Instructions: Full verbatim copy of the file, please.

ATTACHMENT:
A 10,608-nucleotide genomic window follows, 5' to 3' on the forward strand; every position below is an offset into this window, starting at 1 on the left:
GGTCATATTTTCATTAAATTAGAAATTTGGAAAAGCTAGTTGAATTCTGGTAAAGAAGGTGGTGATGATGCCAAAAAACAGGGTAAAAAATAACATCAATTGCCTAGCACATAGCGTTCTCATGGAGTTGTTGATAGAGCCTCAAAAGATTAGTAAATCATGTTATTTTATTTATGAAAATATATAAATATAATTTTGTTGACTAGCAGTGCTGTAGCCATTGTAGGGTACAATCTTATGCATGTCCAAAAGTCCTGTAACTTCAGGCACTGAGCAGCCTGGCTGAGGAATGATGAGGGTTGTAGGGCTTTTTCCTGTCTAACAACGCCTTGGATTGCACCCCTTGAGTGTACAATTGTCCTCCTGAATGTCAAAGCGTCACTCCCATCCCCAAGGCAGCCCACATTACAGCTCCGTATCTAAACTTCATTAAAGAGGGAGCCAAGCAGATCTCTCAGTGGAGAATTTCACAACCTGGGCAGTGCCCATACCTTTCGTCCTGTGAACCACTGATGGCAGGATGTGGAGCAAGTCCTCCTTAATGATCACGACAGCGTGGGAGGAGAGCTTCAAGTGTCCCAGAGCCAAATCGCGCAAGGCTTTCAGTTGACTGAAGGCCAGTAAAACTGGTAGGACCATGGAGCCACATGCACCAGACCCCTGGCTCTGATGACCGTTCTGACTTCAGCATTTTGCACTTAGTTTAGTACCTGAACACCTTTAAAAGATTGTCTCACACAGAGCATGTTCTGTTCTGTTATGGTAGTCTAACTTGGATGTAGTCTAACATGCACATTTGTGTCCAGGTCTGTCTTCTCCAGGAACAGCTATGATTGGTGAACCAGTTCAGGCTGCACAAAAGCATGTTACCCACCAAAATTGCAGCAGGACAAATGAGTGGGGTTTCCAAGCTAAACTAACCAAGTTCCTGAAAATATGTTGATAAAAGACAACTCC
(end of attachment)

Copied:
A 10,608-nucleotide genomic window follows, 5' to 3' on the forward strand; every position below is an offset into this window, starting at 1 on the left:
GGTCATATTTTCATTAAATTAGAAATTTGGAAAAGCTAGTTGAATTCTGGTAAAGAAGGTGGTGATGATGCCAAAAAACAGGGTAAAAAATAACATCAATTGCCTAGCACATAGCGTTCTCATGGAGTTGTTGATAGAGCCTCAAAAGATTAGTAAATCATGTTATTTTATTTATGAAAATATATAAATATAATTTTGTTGACTAGCAGTGCTGTAGCCATTGTAGGGTACAATCTTATGCATGTCCAAAAGTCCTGTAACTTCAGGCACTGAGCAGCCTGGCTGAGGAATGATGAGGGTTGTAGGGCTTTTTCCTGTCTAACAACGCCTTGGATTGCACCCCTTGAGTGTACAATTGTCCTCCTGAATGTCAAAGCGTCACTCCCATCCCCAAGGCAGCCCACATTACAGCTCCGTATCTAAACTTCATTAAAGAGGGAGCCAAGCAGATCTCTCAGTGGAGAATTTCACAACCTGGGCAGTGCCCATACCTTTCGTCCTGTGAACCACTGATGGCAGGATGTGGAGCAAGTCCTCCTTAATGATCACGACAGCGTGGGAGGAGAGCTTCAAGTGTCCCAGAGCCAAATCGCGCAAGGCTTTCAGTTGACTGAAGGCCAGTAAAACTGGTAGGACCATGGAGCCACATGCACCAGACCCCTGGCTCTGATGACCGTTCTGACTTCAGCATTTTGCACTTAGTTTAGTACCTGAACACCTTTAAAAGATTGTCTCACACAGAGCATGTTCTGTTCTGTTATGGTAGTCTAACTTGGATGTAGTCTAACATGCACATTTGTGTCCAGGTCTGTCTTCTCCAGGAACAGCTATGATTGGTGAACCAGTTCAGGCTGCACAAAAGCATGTTACCCACCAAAATTGCAGCAGGACAAATGAGTGGGGTTTCCAAGCTAAACTAACCAAGTTCCTGAAAATATGTTGATAAAAGACAACTCC